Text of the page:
Then Louie addressed people who claim that there’s no God – how can they be so sure? How can they argue with others’ beliefs? “I believe in God – No, you don’t – Yes, I do” What is the meaning of this argument? It’s senseless. Even when atheists claim that they don’t believe in God – how do they know? Their eyes can see only for a hundred yards while God might be standing right behind them all the time.

That argument is straight from our books – our senses are too limited to declare anything with any certainty, and God IS the closest person to us, standing right within our hearts, and we can’t see Him.

Louie also said he envied people who have faith. They wake up every morning and feel God in their lives while he feels nothing and it makes his life empty. Good point, too.

And then he went off a tangent – if God is our father and we are His children? Where is our mother? What has He done to her? There’s no good answer to that, forget Louie’s attempts at being funny about it. We ourselves would have to think twice before answering that question.

Kṛṣṇa is the seed giving father and we are His children but who is our mother? Material nature? That’s not a satisfying answer – we do not seek maternal relationships with material world, those who worship Durgā do. Are we, as devotees, supposed to be motherless?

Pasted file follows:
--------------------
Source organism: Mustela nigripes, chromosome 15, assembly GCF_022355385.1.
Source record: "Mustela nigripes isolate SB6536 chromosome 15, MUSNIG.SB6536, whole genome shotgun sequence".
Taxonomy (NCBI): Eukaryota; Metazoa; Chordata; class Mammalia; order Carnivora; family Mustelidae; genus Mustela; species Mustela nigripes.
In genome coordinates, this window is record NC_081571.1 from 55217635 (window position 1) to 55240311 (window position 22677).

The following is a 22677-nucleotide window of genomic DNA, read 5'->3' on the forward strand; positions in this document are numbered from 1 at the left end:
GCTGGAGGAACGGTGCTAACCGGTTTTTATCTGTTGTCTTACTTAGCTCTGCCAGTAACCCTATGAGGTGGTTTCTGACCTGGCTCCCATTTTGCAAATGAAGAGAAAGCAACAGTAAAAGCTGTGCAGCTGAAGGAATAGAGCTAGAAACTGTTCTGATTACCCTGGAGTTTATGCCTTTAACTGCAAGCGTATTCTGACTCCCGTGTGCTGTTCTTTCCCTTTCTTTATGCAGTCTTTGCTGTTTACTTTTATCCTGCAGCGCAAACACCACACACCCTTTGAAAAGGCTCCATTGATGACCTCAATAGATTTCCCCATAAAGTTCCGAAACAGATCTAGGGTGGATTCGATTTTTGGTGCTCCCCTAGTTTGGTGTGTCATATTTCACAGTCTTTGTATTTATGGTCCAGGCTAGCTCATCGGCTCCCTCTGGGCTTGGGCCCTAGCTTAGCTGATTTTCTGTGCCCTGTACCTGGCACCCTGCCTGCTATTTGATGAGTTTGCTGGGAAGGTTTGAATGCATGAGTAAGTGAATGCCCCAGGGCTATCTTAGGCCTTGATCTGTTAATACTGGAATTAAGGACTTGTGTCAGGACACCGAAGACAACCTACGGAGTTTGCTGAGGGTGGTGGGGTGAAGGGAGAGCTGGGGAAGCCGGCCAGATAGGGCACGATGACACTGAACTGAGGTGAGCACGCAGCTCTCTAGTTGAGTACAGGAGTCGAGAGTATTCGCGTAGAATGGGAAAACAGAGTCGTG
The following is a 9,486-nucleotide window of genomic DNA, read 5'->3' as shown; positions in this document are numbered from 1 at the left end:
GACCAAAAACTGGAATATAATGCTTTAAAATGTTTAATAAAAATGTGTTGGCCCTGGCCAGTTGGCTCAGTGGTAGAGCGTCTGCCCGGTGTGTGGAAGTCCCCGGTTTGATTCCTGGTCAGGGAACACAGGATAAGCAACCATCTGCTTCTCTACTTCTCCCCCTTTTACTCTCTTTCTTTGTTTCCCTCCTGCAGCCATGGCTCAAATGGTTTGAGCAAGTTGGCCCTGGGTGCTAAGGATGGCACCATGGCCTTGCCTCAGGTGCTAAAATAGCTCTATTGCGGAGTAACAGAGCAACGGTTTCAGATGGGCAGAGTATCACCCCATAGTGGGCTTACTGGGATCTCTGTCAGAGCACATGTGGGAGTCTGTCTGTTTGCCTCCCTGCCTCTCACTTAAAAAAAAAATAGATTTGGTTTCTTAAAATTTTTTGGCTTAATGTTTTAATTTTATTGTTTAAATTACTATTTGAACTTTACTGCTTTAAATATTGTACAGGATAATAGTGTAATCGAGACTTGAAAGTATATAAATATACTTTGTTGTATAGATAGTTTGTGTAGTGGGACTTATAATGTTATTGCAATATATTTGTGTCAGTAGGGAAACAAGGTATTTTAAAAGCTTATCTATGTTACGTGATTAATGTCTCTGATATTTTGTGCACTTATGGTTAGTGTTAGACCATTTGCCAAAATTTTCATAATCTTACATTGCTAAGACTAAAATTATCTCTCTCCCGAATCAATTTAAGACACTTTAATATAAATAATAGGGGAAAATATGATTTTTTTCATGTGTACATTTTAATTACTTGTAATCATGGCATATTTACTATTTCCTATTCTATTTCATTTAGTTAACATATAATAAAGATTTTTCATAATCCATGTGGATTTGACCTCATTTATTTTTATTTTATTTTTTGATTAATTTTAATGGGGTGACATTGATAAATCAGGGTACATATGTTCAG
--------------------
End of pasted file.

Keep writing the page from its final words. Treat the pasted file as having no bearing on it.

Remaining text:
Funny how “maternal” and “material” are so close as if talking about the same thing.

I think this whole “Kṛṣṇa is our father” analogy is made for the western audience, it doesn’t exist in our literature, afaik, Kṛṣṇa’s actual children in Dvārakā notwithstanding. We relate to Kṛṣṇa or Viṣṇu as our master and we see ourselves as His servants. Our actual father and mother are different devotees who have their own relationships with Him.

Anyway, what I found remarkable about that episode is not what Louie said about God but what he said about women.

When I was doing reviews of Cosmos with Neil deGrasse Tyson I came to think of him as a worshiper of the Absolute Truth in the form of the universe. For him there’s no higher reality, no higher object, no higher substance, and no higher truth than the universe. Universe is his equivalent of God.

For Louie, God is women. He doesn’t know any higher aspect of the Absolute than women, the opposite sex. It might be not as exalted as seeing universe as God but it’s legitimate in its own right – Kṛṣṇa is the pure sex life. “According to regulative principles”, we always add, but I don’t think we actually add anything by saying this, only rob the concept of its beauty by diverting the discussion into arguments about rules.